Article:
The idea of being renewed or becoming a new person after salvation is described by Paul: “For which cause we faint not; but though our outward man perish, yet the inward man is renewed day by day” (2 Cor. 4:16). On a daily basis, we are being renewed. “Lie not one to another, seeing that ye have put off the old man with his deeds; And have put on the new man, which is renewed in knowledge after the image of him that created him” (Col. 3:9-10). Peter tells the saved, “grow in grace, and in the knowledge of our Lord and Saviour” (2 Pt. 3:18). He tells us, “as newborn babes, desire the sincere milk of the word, that ye may grow thereby” (1 Pt. 2:2). When Christians talk about “spiritual maturity”, therefore, we are referring to this process of spiritual growth and renewal, which conforms us to the image of Christ (Rom. 8:29).
While regeneration refers to the period of renewal experienced by the believer, “quickening” refers to the action of having been “passed from death unto life” (Jn. 5:24), or made “alive unto God through Jesus Christ” (Rom. 6:11, see also 1 Cor. 15:22). In a manner of speaking, quickening is the catalyst to spiritual renewal (Rom. 8:10-11).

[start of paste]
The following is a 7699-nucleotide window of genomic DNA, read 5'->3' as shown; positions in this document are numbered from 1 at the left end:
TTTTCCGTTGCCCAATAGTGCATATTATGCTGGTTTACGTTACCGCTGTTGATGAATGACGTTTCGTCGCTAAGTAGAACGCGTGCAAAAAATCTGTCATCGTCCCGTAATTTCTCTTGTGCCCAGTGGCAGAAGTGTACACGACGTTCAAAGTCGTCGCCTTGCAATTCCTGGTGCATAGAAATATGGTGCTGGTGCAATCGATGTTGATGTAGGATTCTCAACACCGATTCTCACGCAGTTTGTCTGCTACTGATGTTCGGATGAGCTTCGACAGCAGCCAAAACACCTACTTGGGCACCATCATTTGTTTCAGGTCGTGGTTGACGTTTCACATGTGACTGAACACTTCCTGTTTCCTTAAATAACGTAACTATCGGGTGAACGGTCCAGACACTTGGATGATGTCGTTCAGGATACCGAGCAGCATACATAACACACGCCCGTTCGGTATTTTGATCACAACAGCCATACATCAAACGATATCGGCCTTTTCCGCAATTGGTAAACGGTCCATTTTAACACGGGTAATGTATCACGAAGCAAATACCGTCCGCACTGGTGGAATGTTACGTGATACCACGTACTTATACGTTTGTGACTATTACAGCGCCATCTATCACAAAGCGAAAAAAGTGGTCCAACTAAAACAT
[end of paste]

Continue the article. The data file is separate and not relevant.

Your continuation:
It is important to understand when “quickening” occurs. John 5:24 tells us: “Verily, verily, I say unto you, He that heareth my word, and believeth on him that sent me, hath everlasting life, and shall not come into condemnation; but is passed from death unto life”. Being passed from death unto life can only take place in an individual who has heard the Word and believed it (Rom. 10:14). Only when this belief occurs are the believers granted everlasting life. Their sins are washed away, and they are quickened, or “passed from death unto life”. Ephesians 1:13 says, “In whom ye also trusted, after that ye heard the word of truth, the gospel of your salvation: in whom also after that ye believed, ye were sealed with that Holy Spirit of promise”. Please note what this verse is saying. The gospel of salvation was first heard, then it was trusted and believed. Then, only after believing, are Christians sealed with the Holy Spirit.